Background: Premature cardiovascular disease in patients with chronic kidney disease (CKD) is not explained by traditional risk factors and oxidative stress may contribute via endothelial and vascular dysfunction. We investigated the effect of ascorbic acid on oxidative stress and vascular function in CKD patients compared with controls with hypertension (HTN). Methods: A crossover study of intravenous saline and ascorbic acid was conducted. Biomarkers of oxidative stress were measured, while pulse wave analysis and brachial ﬂow-mediated dilatation were performed to assess large artery and endothelial function. Results: Twenty HTN and 30 CKD patients Stages 3–5 were recruited. Serum ascorbic acid was signiﬁcantly lower in patients with CKD. In both groups, ascorbic acid signiﬁcantly increased total antioxidant potential and superoxide. Asymmetric dimethylarginine (ADMA) was reduced signiﬁcantly by ascorbic acid in the CKD group and on multivariate regression analysis, age and the presence of CKD were predictors of ADMA response to ascorbic acid. Although no effect on FMD was observed, central blood pressure and augmentation index were reduced signiﬁcantly in both groups. Conclusions: Ascorbic acid has pro- and antioxidant effects, reducing central blood pressure and augmentation index in HTN and CKD. Ascorbic acid reduces serum ADMA in CKD, which may have longer-term beneﬁts. Key words: antioxidants, arterial stiffness, chronic kidney disease, endothelial dysfunction, oxidative stress partly by shared risk factors, but these do not fully account for Introduction the degree of observed CVD and its prevalence remains higher after adjustment for age and comorbidities . The risk of cardiovascular disease (CVD) is significantly elevated in patients with chronic kidney disease (CKD) , with most Some suggest that non-conventional risk factors specific to CKD may explain this cardiovascular risk, including hyperphos- patients dying of a cardiovascular cause prior to requiring renal replacement therapy. The prevalence of CVD can be explained phataemia, anaemia and inflammation. Oxidative stress is Received: July 15, 2017. Editorial decision: December 12, 2017 V C The Author(s) 2018. Published by Oxford University Press on behalf of ERA-EDTA. This is an Open Access article distributed under the terms of the Creative Commons Attribution Non-Commercial License (http://creativecommons.org/ licenses/by-nc/4.0/), which permits non-commercial re-use, distribution, and reproduction in any medium, provided the original work is properly cited. For commercial re-use, please contact email@example.com Downloaded from https://academic.oup.com/ckj/advance-article-abstract/doi/10.1093/ckj/sfx158/4840701 by Ed 'DeepDyve' Gillespie user on 07 June 2018 2| K. Gillis et al. another risk factor characterized by an excess of reactive oxy- was calculated from serum creatinine using the Chronic Kidney gen species (ROS) and other oxidants, which cause derange- Disease Epidemiology Collaboration (CKD-EPI) formula . ment in redox signalling, activating pathways that lead to deleterious changes to vascular biology . Biomarkers of oxidative stress In vivo, this is demonstrated by evidence of endothelial dys- Blood samples were taken via an intravenous cannula contrala- function and by an increase in oxidative modification of macro- teral to the infusion arm after the control infusion of saline, molecules. For example, advanced oxidative protein products after ascorbic acid administration, and 1 h after ascorbic acid (AOPPs), 8-hydroxydeoxyguanosine and F2-isoprostanes are all administration. Samples were analysed for a panel of bio- elevated in CKD, while restoration of renal function by kidney markers of oxidative stress as described below. transplantation results in a significant reduction in these bio- A colorimetric assay was used to measure 8-iso-prostaglan- markers [4, 5]. Furthermore, plasma concentration of the nitric din F2a (F2-isoprostane) as a marker of lipid peroxidation (Direct oxide synthase (NOS) inhibitor asymmetric dimethylarginine 8-iso-Prostaglandin F2a Enzyme Immunoassay Kit, Assay (ADMA) are increased in CKD, which causes increased ROS pro- Designs, Ann Arbor, MI, USA). The assay has an intra- and inter- duction via uncoupling of endothelial NOS [6–8]. assay coefficient of variation (CV) of 5–10%, with a cross-reactiv- Previous studies have investigated the use of exogenous ity to other eicosanoids of <5%. The ratio of glutathione to antioxidants as therapy or as manipulators of redox homeosta- glutathione disulphide (GSH/GSSG) was taken as a measure of sis to explore the mechanisms behind oxidative stress in CKD. reduced glutathione availability, and this was measured using a For example, antioxidant supplementation has been shown to colorimetric assay (Bioxytech GSH/GSSG-412, OxisResearch, improve markers of oxidative stress and blood pressure (BP) in Portland, OR, USA). Intra- and interassay CVs for GSH were 0.96 animal models of CKD and hypertension (HTN) [9, 10]. In and 3.11% and for GSSG were 6.45 and 7.61%, respectively. Total humans, however, the data are conflicting, with some studies antioxidant potential (TAP) was measured using a quantitative showing certain benefits of antioxidant therapy in patients with colorimetric assay (Bioxytech AOP-450 Quantitative Assay for CKD [11, 12], and other studies finding no effect [13, 14]. Total Antioxidant Potential, OxisResearch). The intra- and inter- In order to explore the mechanisms underlying vascular dys- assay CVs were 0.7 and 1.5%, respectively . High-perform- function in CKD and test the hypothesis that antioxidant ance liquid chromatography (HPLC) was used to measure both administration ameliorates oxidative stress and endothelial ascorbic acid and ADMA in plasma. Intra- and interassay CVs dysfunction, we carried out a crossover study of intravenous were 1.9 and 2.5% for ADMA  and 1.0 and 3.7% for ascorbic ascorbic acid and normal saline in a population of patients with acid. Whole blood samples were also taken and underwent elec- CKD Stages 3–5  in comparison with a cohort with HTN and tron paramagnetic resonance spectrometry (EPR) to measure high cardiovascular risk. the rate of superoxide (O ) production (E-scan EPR system, Bruker, Billerica, MA, USA). Materials and methods Assessment of endothelial function Subjects Endothelial function was assessed by measuring the dilator Subjects with CKD were recruited from general nephrology and response of the brachial artery to increased blood flow induced peritoneal dialysis (PD) clinics; subjects with HTN and normal by reactive hyperaemia, termed FMD. Longitudinal recordings renal function were recruited from an HTN clinic. Participants of the brachial artery were taken using a 7-MHz ultrasound with diabetes, renovascular disease, liver disease or active transducer and a Siemens Accuson Sequoia ultrasound system infection were excluded, or if there was a history of vitamin C (Siemens, Berlin, Germany). Recordings were made at baseline, supplementation, renal stone disease or systemic oxalosis. after 5 min inflation of a BP cuff and after 25 mg sublingual glyc- Haemodialysis patients were excluded, given the need for fore- eryl trinitrate (GTN). FMD was performed according to the 2002 arm cannulation. The study was carried out in accordance with guidelines  and recent update . Image analysis was per- the Declaration of Helsinki, approved by the West of Scotland formed offline using bespoke software (Brachial Analyzer 5, Medical Imaging Applications, Coralville, IA, USA). Absolute Research Ethics Committee, with informed consent received FMD was calculated as the baseline diameter subtracted from from all participants. The study is registered with a clinical tri- the peak diameter following cuff inflation, while the percentage als registry (ISRCTN 31272864). of FMD was calculated as the absolute FMD divided by the base- line diameter. The intra-operator CV of FMD was 14.68%. Study protocol Participants attended in the morning, refraining from caffeine and Assessment of arterial function nicotine and after an overnight fast. Control infusions (100 mL Arterial properties were evaluated using the SphygmoCor Vx sys- 0.9% saline) and ascorbic acid (2000 mg in 100 mL 0.9% saline) were tem (Atcor Medical, West Ryde, NSW, Australia) of applanation given intravenously over 10 min and phlebotomy and vascular tonometry. The augmentation index (Aix) was measured at the function studies performed as described below. Phlebotomy was radial artery over 15 s and corrected to a heart rate of 75 bpm to carried out on a third occasion 1 h after ascorbic acid. Vascular derive the adjusted Aix (adjAix). Central BP was derived from the function studies and analyses were performed by a single opera- central pulse wave by means of a Fourier transformation of the tor. Participant details were removed from both flow-mediated measured radial pulse wave. Pulse wave velocity (PWV) was dilatation (FMD) and biomarker data to facilitate blinding. measured by measuring the distance between the right carotid and femoral pulses (via the umbilicus) and then the time between Biochemical measurements the R wave of the electrocardiogram and the upstroke of the arte- Baseline biochemistry was performed in an accredited biochem- rial waveform was measured at each pulse. The carotid to femo- istry department. The estimated glomerular filtration rate (eGFR) ral PWV is equal to the distance between the two pulses divided Downloaded from https://academic.oup.com/ckj/advance-article-abstract/doi/10.1093/ckj/sfx158/4840701 by Ed 'DeepDyve' Gillespie user on 07 June 2018 BP and ADMA in CKD | 3 by the transit time. The intra-operator CVs for adjAix and PWV with inclusion of variables at P < 0.05. Given the small sample were 5.25 and 4.83%, respectively. size, covariates were entered into the multivariate model based on published literature on ADMA regulation [21–24]. All statisti- cal testing was performed using SPSS version 22.0 (IBM, Statistics Armonk, NY, USA). In a sample size calculation, based on a previous study where FMD was improved by ascorbic acid in renal transplant recipi- Results ents , 26 patients with CKD would need to be examined to demonstrate a clinically relevant improvement in FMD from the Thirty subjects with CKD (22 CKD Stages 3–5; 8 PD) and 20 saline infusion to the ascorbic acid infusion of >2% with a subjects with HTN were recruited, with eGFRs of 22.46 12.6 mL/ standard deviation of 3%, power of 90%, a¼ 0.05 and with a 2 2 min/1.73 m and 94.46 11.7 mL/min/1.73 m , respectively paired comparison. (P< 0.001). The two groups were well matched for age, body Between-group data were compared using a two-tailed mass index (BMI), smoking status and medication history, but Student’s t-test or Mann–Whitney U-test. For related data, BP was higher in the HTN group (Table 1). a paired samples Student’s t-test or Wilcoxon’s test was used. P< 0.05 was considered significant. Biomarkers A comparison of response to ascorbic acid between the CKD and HTN groups was made using a difference in differences Table 2 and Figure 1 show the baseline and change in bio- analysis (DID): a regression analysis was performed with the markers of oxidative stress after ascorbic acid in each group. mean of the measured biomarker as the dependent variable Baseline ascorbic acid was lower in patients with CKD than and the treatment, time point and treatment time point as in HTN (22.56 27.5 versus 44.06 14.1 mmol/L; P¼ 0.023), while predictor variables. ADMA (0.616 0.14 versus 0.486 0.07 mmol/L; P< 0.001) and TAP The relationship between the change in ADMA following (0.666 0.15 mM Trolox versus 0.586 0.10 mM Trolox; P¼ 0.027) ascorbic acid and the presence of CKD was examined via regres- were higher. At baseline there were no between-group differen- sion analysis initially with a univariate analysis (simple correla- ces in F2-isoprostanes (1036.96 1048.6 versus 899.06 643.0 pg/ tion) and then stepwise multiple linear regression analysis, mL; P¼ 0.61), GSH:GSSG (91.16 251.9 versus 140.06 448.8; P¼ 0.75) or O production (0.506 0.29 versus 0.376 0.95 arbitrary Table 1. Baseline parameters in both cohorts units; P¼ 0.08). Serum ascorbic acid levels rose immediately after its admin- Parameter HTN CKD P-value istration, before falling, albeit to higher than baseline, at Age (years) 566 10 596 14 0.34 the third time point (22.5, 705.7 and 483.2 versus 44.0, 552.9 and BMI (kg/m ) 30.96 5.4 28.16 6.7 0.13 297.5 mmol/L; P< 0.001). In CKD, TAP changed from 0.666 0.15 to Peripheral BP (mmHg) 150/956 17/10 141/826 15/10 0.04* 1.246 0.20 (P< 0.001) to 1.116 0.22 mM Trolox (P< 0.001), while Mean arterial BP (mmHg) 1126 12 101.66 10.2 0.002* O production changed from 0.506 0.29 to 0.636 0.22 (P¼ 0.038) Creatinine (mmol/L) 716 11 3596 274 <0.001* to 0.556 0.18 arbitrary units (P¼ 0.42). In HTN, TAP changed eGFR (mL/min/1.73m ) 94.46 11.7 22.46 12.6 <0.001* from 0.586 0.10 to 1.156 0.22 (P< 0.001) to 0.856 0.14 mM Trolox (P< 0.001) and O changed from 0.376 0.10 to 0.506 0.14 Angiotensin-converting 9 (45) 15 (50) 0.62 2 (P¼ 0.005) to 0.436 0.10 arbitrary units (P¼ 0.007). enzyme inhibitor, n (%) Angiotensin receptor 6 (30) 7 (23) 0.60 There was no change in F2-isoprostanes observed in blocker, n (%) CKD (1036.96 1048.6, 1015.36 994.3, 855.96 383.5 pg/mL; P¼ 0.93) Beta-blocker, n (%) 3 (15) 10 (33) 0.15 or HTN (899.06 643.0, 834.96 651.0, 728.66 463.8 pg/mL; P¼ 0.63), Calcium channel 10 (50) 15 (50) 1.00 nor was there a change in GSH:GSSG in CKD (91.16 251.9, 51.96 blocker, n (%) 92.6, 45.26 82.0; P¼ 0.30) or HTN (140.06 448.8, 111.36 390.4, Statin, n (%) 6 (30) 16 (53) 0.10 41.66 74.7; P¼ 0.84). Allopurinol, n (%) 2 (10) 10 (33) 0.06 After administration of ascorbic acid there was a reduction Spironolactone, n (%) 2 (10) 0 (0) 0.07 in ADMA in the CKD group (0.616 0.14 to 0.586 0.14 mmol/L; Current smoker, n (%) 4 (20) 6 (20) 0.62 P¼ 0.039), but not the HTN group (0.486 0.07 to 0.516 0.07 mmol/ L; P¼ 0.36), which reached statistical significance in the second *Indicate a signiﬁcant difference. but not the third phlebotomy time point. The degree of change Table 2. Results of biomarker assays before and after administration of ascorbic acid HTN CKD Parameter Before After P-value Before After P-value a b a b Ascorbic acid (mmol/L) 44.06 14.1 552.96 127.9 <0.001 22.56 27.5 705.76 347.5 <0.001 ADMA (mmol/L) 0.486 0.07 0.516 0.07 0.36 0.616 0.14 0.586 0.14 0.039 F2-isoprostanes (pg/mL) 899.06 643.0 834.96 651.0 0.63 1036.96 1048.6 1015.36 994.3 0.93 a b a b TAP (mM Trolox) 0.586 0.10 1.156 0.22 <0.001 0.666 0.15 1.246 0.20 <0.001 GSH:GSSG ratio 140.06 448.8 111.36 390.4 0.84 91.16 251.9 51.96 92.6 0.30 b b O production (arbitrary units) 0.376 0.10 0.506 0.14 0.005 0.506 0.29 0.636 0.22 0.038 Indicates parameters where there was a signiﬁcant difference in baseline values between the two groups in an independent samples t-test. This, along with P-values, refers to a paired samples t-test comparing values measured before and after ascorbic acid. Downloaded from https://academic.oup.com/ckj/advance-article-abstract/doi/10.1093/ckj/sfx158/4840701 by Ed 'DeepDyve' Gillespie user on 07 June 2018 4| K. Gillis et al. AB CD Fig. 1. Change in (A) ascorbic acid, (B)O production, (C) ADMA and (D) TAP in both groups after administration of ascorbic acid. Measurements of biomarkers of oxida- tive stress made in both groups are shown at (1) baseline, (2) after ascorbic acid and (3) at 1 h after ascorbic acid. *Indicates a signiﬁcant difference (P< 0.05) in comparison with baseline. Table 3. Simple and multiple linear regression analysis of the predictors of the change in ADMA in nanomoles in response to ascorbic acid administration. Simple regression Multiple regression Predictor Increment B 95% CI P-value B 95% CI P-value CKD 60.81 108.08 to 13.54 0.01 70.89 119.91 to 21.86 0.006 Age (years) 10 14.70 4.94–34.35 0.14 19.96 0.72–39.19 0.042 Central systolic BP (mmHg) 10 0.69 16.45–15.07 0.93 BMI (kg/m ) 1 2.05 1.80–5.90 0.29 Male 1.51 49.64–52.67 0.95 CI, conﬁdence interval. in ADMA was also significantly different between the two a change in ADMA in response to ascorbic acid and the presence groups (–0.046 0.09 versus 0.026 0.06 mmol/L; P¼ 0.013). of CKD was negatively associated, while BMI, BP and gender In a DID analysis, there was no between-group differences in were not significant predictors (R ¼ 0.21, P¼ 0.008). the response to ascorbic acid of ascorbic acid (174.3 mmol/L; P¼ 0.12), ADMA (0.06 mmol/L; P¼ 0.22), F2-isoprostanes (42.4 pg/ Arterial stiffness mL; P¼ 0.91), TAP (0.01 mM Trolox; P¼ 0.91), GSH:GSSH ratio (26.2; P¼ 0.84) or O (0.00 arbitrary units; P¼ 0.99). Figure 2 and Table 4 demonstrate measurements of vascular A regression analysis was carried out on the determinants of function studies before and after ascorbic acid. the response of ADMA to ascorbic acid with age, presence of Baseline central BP was higher in the HTN group (132/ CKD, BMI, BP and gender entered into the model (Table 3). Due 856 15/11 versus 142/976 18/10 mmHg; P¼ 0.042) but there was to the small sample size, only a limited number of variables no difference in adjAix (25.66 8.0 versus 24.46 12.3%; P¼ 0.70). were entered. These variables were included because of pub- PWV was higher in the CKD group (10.26 2.5 versus 8.66 1.7 m/ lished data suggesting their involvement in ADMA regulation s; P¼ 0.022). [21–24] and first entered into a simple regression analysis. In a Following administration of ascorbic acid, central BP fell in multiple regression analysis, age was positively associated with both CKD (132/856 15/11 to 120/756 21/11 mmHg; P¼ 0.005) and Downloaded from https://academic.oup.com/ckj/advance-article-abstract/doi/10.1093/ckj/sfx158/4840701 by Ed 'DeepDyve' Gillespie user on 07 June 2018 BP and ADMA in CKD | 5 Fig. 2. Change in (A) central BP and (B) Aix in both HTN and CKD. *Indicate a signiﬁcant difference (P< 0.05) occurring after ascorbic acid. SAL, normal saline; AA, ascorbic acid; NS, not signiﬁcant. Table 4. Results of vascular function tests before and after administration of ascorbic acid HTN CKD Parameter Before After P-value Before After P-value a b a b Central BP (mmHg) 142/976 18/10 130/816 25/15 0.002 132/856 15/12 120/756 21/11 0.005 a b a b adjAix (%) 24.46 12.3 17.66 11.3 <0.001 25.66 8.0 15.86 10.4 <0.001 a a PWV (m/s) 8.66 1.7 8.46 1.5 0.28 10.26 2.5 9.76 3.0 0.11 b b Brachial artery diameter (mm) 4.716 0.81 5.156 0.84 <0.001 4.406 0.67 4.766 0.87 <0.001 FMD (mm) 0.196 0.07 0.256 0.14 0.12 0.206 0.11 0.276 0.15 0.10 FMD (%) 4.136 1.99 5.086 3.00 0.31 4.896 3.16 5.776 3.62 0.35 b b GTN-mediated dilatation (mm) 0.556 0.25 0.326 0.23 <0.001 0.616 0.16 0.336 0.22 <0.001 b b GTN-mediated dilatation (%) 12.306 5.91 6.636 4.91 <0.001 14.176 4.66 7.606 5.39 <0.001 Indicates parameters where there was a signiﬁcant difference in baseline values between the two groups in an independent samples t-test. This, along with P-values, refers to a paired samples t-test comparing values measured before and after ascorbic acid. Downloaded from https://academic.oup.com/ckj/advance-article-abstract/doi/10.1093/ckj/sfx158/4840701 by Ed 'DeepDyve' Gillespie user on 07 June 2018 6| K. Gillis et al. HTN (142/976 18/10 to 130/816 25/15 mmHg; P¼ 0.002). A reduc- antioxidants exert a beneficial cardiovascular effect, which tion in adjAix was seen in CKD (25.66 8.0 to 15.86 10.4%; should be explored in a larger randomized placebo-controlled P< 0.001) and HTN (24.46 12.3 to 17.66 11.3%; P< 0.001), but no study. Conversely, ascorbic acid reduced central BP in both the HTN change in PWV was observed in either group. In a DID analysis, there was no between-group difference in and CKD groups by 12/15 and 12/10 mmHg, respectively, and this was associated with a reduction in Aix. This was also response to ascorbic acid of central systolic BP (0.62 mmHg P¼ 0.94), adjAix (3.0%, P¼ 0.49) or PWV (0.29 m/s, P¼ 0.77). reflected in an increase in the diameter of the brachial artery at the baseline stage of FMD, suggesting that this might have occurred due to systemic vasodilatation. Juraschek et al.  Endothelial dysfunction previously conducted a meta-analysis of the effect of longitudi- At baseline, no significant difference was observed in the diam- nal ascorbic acid supplementation on BP, finding that systolic eter of the brachial artery between the HTN and CKD groups and diastolic BPs were reduced by 4.85 and 1.67 mmHg, (4.716 0.81 versus 4.406 0.67 mm; P¼ 0.18) (Table 4). Neither respectively. was there a between-group difference in FMD in either absolute It is interesting that the vascular effects of ascorbic acid are (0.196 0.07 versus 0.196 0.12 mm; P¼ 0.27) or proportional little different in HTN compared with CKD and that there was (4.136 1.99 versus 4.896 3.16%; P¼ 0.51) terms. little difference in either biomarkers of oxidative stress or In the HTN group, after administration of ascorbic acid, FMD endothelial dysfunction at baseline. While baseline FMD in the changed from 0.196 0.07 to 0.256 0.14 (P¼ 0.12) and the per- CKD group was similar to other studies in this cohort [29–31], centage FMD changed from 4.136 1.99 to 5.086 3.00 (P¼ 0.31). In in the HTN group, FMD was 4.13%, which is lower than in the CKD group FMD changed from 0.206 0.11 to 0.276 0.15 mm many other studies in similar populations. Having been (P¼ 0.10) and proportional FMD changed from 4.896 3.16 to recruited from a tertiary referral BP clinic, it is possible that 5.776 3.62 (P¼ 0.35) after ascorbic acid. There was a significant this represents a population with higher cardiovascular risk reduction in endothelial independent dilatation after ascorbic than in previously studied populations with HTN and normal acid administration, in both the HTN group (12.306 5.91 versus renal function . Similarly, although the two study groups 6.636 4.91%; P< 0.001) and the CKD group (14.176 4.66 versus were well matched for age, BMI, smoking status and medica- 7.606 5.39%; P< 0.001). tion history, BP was higher in the HTN group. In the absence In a DID analysis there was no between-group difference in of any confounding factors, such as diabetes or pre-existing the change in FMD after ascorbic acid (0.43 mm, P¼ 0.75) coronary artery disease, it is possible that such higher BP might offset the differences in vascular disease occurring due to renal impairment. Discussion There are limitations to this study that should be acknowl- Oxidative stress is a state of disturbed redox signalling due to edged. Patients with diabetes were excluded to examine the an excess of ROS and derivatives and a consequent depletion of specific effect of uraemia on vascular function and oxidative cardioprotective signalling molecules such as nitric oxide (NO). stress, but it could be argued that this limits the applicability of Understanding the mechanisms underlying these processes these data to those with diabetes. Bias may also have been may lead to the development of novel therapeutics that will introduced by the need for participants to undergo a prolonged reduce the burden of CVD in patients with CKD. study visit that may select out healthier patients. Vascular In both cohorts there was a numerical increase in FMD follow- function studies and biomarkers are evaluated on a single day ing administration of ascorbic acid, which did not reach statisti- and repeated arterial occlusion and exposure to GTN may con- cal significance. Results of previous studies into the vascular found the interpretation of brachial artery ultrasound measure- effects of ascorbic acid are conflicting: Cross et al. found no ments. Nevertheless, performing the study on a single day improvement in FMD after parenteral administration of ascorbic removes the confounding effect of day-to-day variability from acid, but Williamset al.  found improvement in endothelium- the results. Serum levels of ascorbic acid rose to very high lev- dependent vasodilatation after ascorbic acid supplementation in els during the study, higher than would be predicted in healthy a cohort of transplant patients with mild impairment of kidney subjects  or during oral supplementation , such that the function. In an earlier study by Taddei et al., ascorbic acid relevance of the effects of such levels of antioxidant could be augmented the increase in forearm blood flow caused by acetyl- questioned, although it has previously been shown that supra- choline but not sodium nitroprusside, and this effect was physiological doses of ascorbic acid are required to manipulate reversed by NOS inhibition, suggesting that ascorbic acid vascular function . Furthermore, the sample size calculation increases endothelium-dependent vasodilatation in an NO- was based on between-group differences in FMD, so differences dependent manner. That no effect on FMD was observed in this in other measured parameters could be due to chance rather study could be attributed to the method of administration, given than true between-group differences. Indeed, the study is lim- as an intravenous pulse rather than an intra-arterial infusion or ited in large part by its small sample size and should be viewed oral supplement. It is also possible that the studied population as a proof-of-concept study. Nevertheless, our findings demon- was of inherently high cardiovascular risk compared with other strate that more robust studies with well-characterized cohorts studies, as demonstrated by the lower FMD and high PWV at are required to more precisely measure the oxidative stress baseline, which may result in more resistant vascular associated specifically with uraemia, separate from other risk dysfunction. factors. The presence of CKD was associated with a decrease in In summary, in comparison with matched hypertensive con- ADMA after administration of ascorbic acid, echoing the results trols, CKD patients have ascorbic acid deficiency but otherwise of earlier studies that have shown a reduction in ADMA levels similar levels of oxidative stress and endothelial dysfunction. In in patients with CKD supplemented with vitamin E . Given both CKD and in a high-risk hypertensive population, parenteral that ADMA is a significant predictor of cardiovascular outcome ascorbic acid reduces central BP and Aix in a manner independ- , this may represent an important mechanism by which ent of endothelial function. Further studies are required to Downloaded from https://academic.oup.com/ckj/advance-article-abstract/doi/10.1093/ckj/sfx158/4840701 by Ed 'DeepDyve' Gillespie user on 07 June 2018 BP and ADMA in CKD | 7 15. 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Clinical Kidney Journal – Oxford University Press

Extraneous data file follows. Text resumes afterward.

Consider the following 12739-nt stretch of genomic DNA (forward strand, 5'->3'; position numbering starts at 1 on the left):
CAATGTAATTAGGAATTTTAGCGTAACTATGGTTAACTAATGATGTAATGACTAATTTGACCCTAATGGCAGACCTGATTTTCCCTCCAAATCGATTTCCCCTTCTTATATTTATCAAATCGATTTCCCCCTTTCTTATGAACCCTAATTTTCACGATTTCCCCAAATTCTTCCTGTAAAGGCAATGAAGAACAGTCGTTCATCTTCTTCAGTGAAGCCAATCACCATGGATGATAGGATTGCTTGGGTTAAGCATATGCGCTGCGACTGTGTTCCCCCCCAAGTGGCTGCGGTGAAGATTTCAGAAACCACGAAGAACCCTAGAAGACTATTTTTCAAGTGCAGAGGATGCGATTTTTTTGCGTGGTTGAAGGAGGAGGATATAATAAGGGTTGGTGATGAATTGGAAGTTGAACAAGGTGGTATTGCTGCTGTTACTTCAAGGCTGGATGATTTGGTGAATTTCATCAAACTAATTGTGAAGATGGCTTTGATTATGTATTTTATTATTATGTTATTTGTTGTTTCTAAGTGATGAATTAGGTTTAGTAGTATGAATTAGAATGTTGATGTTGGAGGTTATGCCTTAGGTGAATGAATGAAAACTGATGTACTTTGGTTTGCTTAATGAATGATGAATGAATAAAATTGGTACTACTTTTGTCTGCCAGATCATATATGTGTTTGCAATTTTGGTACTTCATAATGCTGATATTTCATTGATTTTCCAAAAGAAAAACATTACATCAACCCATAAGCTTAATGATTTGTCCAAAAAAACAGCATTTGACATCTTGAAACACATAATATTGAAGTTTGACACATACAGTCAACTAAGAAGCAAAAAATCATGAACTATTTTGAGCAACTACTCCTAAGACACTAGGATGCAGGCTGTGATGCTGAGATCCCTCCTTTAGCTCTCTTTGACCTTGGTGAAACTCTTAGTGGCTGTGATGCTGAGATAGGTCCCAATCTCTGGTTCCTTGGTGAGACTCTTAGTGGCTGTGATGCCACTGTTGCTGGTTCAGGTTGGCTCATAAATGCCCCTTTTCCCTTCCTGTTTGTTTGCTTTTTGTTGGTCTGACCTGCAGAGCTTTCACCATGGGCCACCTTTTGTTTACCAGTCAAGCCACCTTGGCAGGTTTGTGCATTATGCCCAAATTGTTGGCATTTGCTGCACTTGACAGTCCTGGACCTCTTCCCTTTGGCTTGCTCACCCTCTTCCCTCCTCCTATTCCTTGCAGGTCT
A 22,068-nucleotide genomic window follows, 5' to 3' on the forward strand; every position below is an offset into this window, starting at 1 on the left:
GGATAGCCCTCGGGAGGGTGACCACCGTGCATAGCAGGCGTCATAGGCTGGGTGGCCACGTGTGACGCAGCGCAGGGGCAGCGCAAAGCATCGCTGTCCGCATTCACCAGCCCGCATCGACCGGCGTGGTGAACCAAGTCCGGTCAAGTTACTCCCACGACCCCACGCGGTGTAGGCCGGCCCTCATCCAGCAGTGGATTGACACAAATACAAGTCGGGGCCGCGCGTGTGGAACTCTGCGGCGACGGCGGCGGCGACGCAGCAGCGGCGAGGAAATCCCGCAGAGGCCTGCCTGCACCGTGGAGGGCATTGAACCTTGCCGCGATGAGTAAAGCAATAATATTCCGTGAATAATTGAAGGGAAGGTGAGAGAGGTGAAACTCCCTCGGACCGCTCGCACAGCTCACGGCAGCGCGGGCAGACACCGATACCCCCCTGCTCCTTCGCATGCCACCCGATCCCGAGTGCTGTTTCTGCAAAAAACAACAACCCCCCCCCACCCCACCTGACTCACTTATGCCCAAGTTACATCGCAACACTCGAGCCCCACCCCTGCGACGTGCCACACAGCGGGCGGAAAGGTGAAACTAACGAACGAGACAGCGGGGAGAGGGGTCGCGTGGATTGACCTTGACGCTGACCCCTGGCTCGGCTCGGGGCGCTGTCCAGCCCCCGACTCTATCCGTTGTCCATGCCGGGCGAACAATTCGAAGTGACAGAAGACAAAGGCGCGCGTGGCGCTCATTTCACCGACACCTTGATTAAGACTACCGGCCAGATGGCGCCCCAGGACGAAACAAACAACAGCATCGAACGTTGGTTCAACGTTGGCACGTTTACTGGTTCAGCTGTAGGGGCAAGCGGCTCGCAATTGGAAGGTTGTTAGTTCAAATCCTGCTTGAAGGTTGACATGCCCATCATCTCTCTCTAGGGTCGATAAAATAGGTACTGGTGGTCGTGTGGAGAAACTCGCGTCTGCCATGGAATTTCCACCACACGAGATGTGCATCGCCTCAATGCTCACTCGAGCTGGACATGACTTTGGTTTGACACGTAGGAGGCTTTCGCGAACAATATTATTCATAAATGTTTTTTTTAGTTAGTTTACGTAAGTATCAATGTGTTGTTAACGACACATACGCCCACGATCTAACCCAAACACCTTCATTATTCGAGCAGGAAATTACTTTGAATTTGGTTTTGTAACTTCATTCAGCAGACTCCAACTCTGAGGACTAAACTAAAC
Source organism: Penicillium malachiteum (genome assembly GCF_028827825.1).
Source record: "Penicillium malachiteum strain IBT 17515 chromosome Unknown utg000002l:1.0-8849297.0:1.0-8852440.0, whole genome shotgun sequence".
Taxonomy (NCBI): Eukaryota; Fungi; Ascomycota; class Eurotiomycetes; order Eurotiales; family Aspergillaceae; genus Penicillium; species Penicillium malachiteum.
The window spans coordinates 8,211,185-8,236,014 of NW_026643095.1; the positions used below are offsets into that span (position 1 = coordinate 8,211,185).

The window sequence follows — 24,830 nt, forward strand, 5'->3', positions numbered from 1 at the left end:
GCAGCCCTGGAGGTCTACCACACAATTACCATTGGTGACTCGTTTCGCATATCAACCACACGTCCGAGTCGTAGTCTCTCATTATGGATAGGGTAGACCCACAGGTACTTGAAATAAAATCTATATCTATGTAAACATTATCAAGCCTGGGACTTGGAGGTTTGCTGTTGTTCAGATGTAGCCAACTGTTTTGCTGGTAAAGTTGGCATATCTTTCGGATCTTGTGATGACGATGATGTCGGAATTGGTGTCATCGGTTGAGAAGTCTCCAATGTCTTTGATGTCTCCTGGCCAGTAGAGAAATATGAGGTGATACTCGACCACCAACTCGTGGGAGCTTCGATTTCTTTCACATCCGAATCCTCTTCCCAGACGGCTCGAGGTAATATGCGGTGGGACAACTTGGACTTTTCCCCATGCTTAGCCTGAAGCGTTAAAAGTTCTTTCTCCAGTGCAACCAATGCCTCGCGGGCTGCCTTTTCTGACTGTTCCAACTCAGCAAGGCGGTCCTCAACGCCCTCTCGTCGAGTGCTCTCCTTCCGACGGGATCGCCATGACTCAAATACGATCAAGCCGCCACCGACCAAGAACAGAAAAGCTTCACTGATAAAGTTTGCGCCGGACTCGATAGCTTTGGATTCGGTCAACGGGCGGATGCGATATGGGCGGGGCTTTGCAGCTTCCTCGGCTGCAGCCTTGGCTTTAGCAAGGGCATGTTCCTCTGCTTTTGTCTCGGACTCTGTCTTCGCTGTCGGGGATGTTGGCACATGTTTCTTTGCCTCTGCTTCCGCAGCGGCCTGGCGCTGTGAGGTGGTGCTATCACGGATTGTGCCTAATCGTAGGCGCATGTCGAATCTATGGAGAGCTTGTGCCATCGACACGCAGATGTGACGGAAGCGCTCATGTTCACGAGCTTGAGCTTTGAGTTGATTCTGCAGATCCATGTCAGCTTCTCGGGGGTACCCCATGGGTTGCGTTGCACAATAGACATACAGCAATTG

Published: Feb 6, 2018